TRC: Is the company’s CSR inclusive or it targets certain groups or gender? KV: Our culture promotes diversity and inclusion. We believe that


Covid-19 GT Cheque presentation

TRC: Which have been the most notable CSI activities Grant Thornton has been involved in since inception? KV: Nurturing the growth and development of the private sector.

The Private Business Growth Awards are our biggest Corporate Social Responsibility contribution to the country and are designed to help nurture and grow the private sector of Botswana. Presented by Grant Thornton in association with Business Botswana and Botswana Investment and Trade Center (BITC), Grant Thornton’s Private THE RESPONSIBLE CITIZEN | BUSINESS • COMMUNITY • IMPACT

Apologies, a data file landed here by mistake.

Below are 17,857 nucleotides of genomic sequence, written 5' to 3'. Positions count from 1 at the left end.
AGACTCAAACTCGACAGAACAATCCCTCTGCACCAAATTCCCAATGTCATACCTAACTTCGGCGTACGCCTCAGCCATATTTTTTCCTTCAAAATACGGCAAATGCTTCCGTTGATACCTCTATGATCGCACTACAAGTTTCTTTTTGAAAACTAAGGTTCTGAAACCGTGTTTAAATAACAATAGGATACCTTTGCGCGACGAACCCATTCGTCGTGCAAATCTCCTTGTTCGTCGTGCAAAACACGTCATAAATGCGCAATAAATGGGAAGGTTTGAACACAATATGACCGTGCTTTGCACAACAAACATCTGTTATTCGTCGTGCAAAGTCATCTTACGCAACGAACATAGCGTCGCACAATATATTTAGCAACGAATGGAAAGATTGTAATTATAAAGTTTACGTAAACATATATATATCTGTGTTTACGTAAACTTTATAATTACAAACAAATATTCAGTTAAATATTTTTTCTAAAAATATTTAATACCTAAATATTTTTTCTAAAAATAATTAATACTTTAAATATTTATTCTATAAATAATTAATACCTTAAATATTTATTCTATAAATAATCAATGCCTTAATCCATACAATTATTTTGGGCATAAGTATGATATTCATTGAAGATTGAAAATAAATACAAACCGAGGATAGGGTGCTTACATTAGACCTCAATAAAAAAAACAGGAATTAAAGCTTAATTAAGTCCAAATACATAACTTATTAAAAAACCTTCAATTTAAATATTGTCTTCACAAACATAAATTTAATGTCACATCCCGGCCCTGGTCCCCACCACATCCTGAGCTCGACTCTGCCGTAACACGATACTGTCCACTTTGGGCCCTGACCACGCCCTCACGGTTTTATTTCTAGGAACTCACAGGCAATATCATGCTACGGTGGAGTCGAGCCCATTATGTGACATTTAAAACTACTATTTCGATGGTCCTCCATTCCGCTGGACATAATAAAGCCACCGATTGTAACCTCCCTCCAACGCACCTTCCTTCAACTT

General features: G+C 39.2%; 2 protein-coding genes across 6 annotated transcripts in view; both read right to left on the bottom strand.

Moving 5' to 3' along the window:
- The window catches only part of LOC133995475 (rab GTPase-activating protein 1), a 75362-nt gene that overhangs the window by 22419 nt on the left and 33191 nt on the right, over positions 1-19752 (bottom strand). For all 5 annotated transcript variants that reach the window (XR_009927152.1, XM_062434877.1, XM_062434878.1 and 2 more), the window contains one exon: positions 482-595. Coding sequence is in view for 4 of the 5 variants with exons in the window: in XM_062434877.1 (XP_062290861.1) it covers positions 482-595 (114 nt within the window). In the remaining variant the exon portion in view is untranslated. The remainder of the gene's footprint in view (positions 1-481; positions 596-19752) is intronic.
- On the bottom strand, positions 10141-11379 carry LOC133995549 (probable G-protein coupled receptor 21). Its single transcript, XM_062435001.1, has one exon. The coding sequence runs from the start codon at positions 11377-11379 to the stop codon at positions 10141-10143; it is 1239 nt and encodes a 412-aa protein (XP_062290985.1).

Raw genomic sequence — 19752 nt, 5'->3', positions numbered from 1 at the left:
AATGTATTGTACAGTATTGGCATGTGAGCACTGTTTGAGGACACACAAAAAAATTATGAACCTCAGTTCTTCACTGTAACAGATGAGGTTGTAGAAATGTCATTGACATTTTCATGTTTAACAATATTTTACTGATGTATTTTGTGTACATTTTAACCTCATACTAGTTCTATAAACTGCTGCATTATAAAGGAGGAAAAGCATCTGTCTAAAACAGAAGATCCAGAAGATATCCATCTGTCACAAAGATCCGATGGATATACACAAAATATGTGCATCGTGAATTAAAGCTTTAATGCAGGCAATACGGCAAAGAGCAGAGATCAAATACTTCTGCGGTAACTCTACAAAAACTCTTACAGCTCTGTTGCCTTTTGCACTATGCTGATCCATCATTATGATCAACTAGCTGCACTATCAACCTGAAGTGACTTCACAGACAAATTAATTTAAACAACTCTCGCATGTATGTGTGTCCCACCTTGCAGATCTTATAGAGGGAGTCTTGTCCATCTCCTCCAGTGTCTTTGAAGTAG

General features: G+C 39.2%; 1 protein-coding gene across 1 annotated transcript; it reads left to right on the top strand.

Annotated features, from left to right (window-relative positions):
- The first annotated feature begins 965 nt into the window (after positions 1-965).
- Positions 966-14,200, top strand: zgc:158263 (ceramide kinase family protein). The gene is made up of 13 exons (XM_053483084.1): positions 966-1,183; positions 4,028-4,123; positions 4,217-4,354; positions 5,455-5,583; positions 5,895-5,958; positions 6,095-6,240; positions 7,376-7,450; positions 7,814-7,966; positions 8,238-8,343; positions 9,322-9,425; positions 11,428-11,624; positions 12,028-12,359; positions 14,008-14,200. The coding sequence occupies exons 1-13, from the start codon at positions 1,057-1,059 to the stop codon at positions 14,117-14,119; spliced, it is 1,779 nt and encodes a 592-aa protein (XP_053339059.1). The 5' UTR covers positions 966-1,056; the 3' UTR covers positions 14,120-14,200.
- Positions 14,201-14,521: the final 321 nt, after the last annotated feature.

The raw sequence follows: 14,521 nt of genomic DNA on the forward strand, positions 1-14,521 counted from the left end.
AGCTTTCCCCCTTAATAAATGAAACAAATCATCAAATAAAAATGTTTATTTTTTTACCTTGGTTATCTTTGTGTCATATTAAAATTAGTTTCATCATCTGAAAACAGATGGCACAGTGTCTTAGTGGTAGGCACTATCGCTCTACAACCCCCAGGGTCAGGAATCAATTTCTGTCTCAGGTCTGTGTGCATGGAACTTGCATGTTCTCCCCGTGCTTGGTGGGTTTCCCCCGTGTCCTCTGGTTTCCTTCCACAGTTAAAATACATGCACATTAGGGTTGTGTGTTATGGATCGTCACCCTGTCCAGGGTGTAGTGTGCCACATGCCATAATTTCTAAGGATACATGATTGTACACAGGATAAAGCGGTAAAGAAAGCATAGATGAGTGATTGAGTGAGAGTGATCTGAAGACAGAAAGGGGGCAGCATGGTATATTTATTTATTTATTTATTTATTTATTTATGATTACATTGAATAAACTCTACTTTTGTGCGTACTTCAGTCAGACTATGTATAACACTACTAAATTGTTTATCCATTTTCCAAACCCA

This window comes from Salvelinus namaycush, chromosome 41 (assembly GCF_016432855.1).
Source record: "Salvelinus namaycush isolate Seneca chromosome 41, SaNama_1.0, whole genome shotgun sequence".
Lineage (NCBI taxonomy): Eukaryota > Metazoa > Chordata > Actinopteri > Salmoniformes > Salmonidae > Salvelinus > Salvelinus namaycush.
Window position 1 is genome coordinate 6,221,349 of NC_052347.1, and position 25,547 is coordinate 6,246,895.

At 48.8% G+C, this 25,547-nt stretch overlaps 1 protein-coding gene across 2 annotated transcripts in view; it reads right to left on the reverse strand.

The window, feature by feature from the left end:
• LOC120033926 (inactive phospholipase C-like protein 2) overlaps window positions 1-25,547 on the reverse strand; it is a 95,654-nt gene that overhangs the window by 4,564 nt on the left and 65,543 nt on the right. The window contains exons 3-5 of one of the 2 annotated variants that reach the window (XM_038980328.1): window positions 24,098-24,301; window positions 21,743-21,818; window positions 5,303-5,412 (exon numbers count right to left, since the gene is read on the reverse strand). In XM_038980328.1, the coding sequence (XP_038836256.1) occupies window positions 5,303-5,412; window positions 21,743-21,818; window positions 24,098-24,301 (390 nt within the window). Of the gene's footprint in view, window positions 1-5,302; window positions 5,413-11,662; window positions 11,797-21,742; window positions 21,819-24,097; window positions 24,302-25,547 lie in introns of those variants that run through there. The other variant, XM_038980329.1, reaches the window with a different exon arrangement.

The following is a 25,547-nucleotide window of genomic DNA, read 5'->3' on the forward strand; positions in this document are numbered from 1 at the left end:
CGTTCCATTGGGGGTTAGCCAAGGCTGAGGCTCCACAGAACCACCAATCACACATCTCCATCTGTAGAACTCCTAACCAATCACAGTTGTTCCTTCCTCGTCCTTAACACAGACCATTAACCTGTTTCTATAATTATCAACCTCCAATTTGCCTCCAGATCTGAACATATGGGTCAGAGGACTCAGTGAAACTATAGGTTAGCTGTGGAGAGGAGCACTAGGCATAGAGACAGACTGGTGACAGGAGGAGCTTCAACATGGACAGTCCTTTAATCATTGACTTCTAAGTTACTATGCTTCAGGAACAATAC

this helps us meet the demands of a changing world. We value the fact that our people come from all walks of life and that this diversity of experience and perspective makes our organisation stronger as a result. We treat everyone fairly and never differentiate on the basis of ethnicity, race, religion or belief (or lack of ), gender, sexual orientation, gender reassignment, pregnancy, maternity, marital status, age or disability. This culture is mirrored in our approach to fulfilling our corporate social responsibility towards Botswana. Furthermore, internationally, Grant Thornton is a founding partner of IMPACT2030 and in 2018 Peter Bodin, Grant Thornton International CEO, was named as its new chair of the board. IMPACT2030 is a private sector led coalition which aims to direct the collective skills, experience and passion of corporate volunteers towards helping the United Nations achieve their Sustainable Development Goals.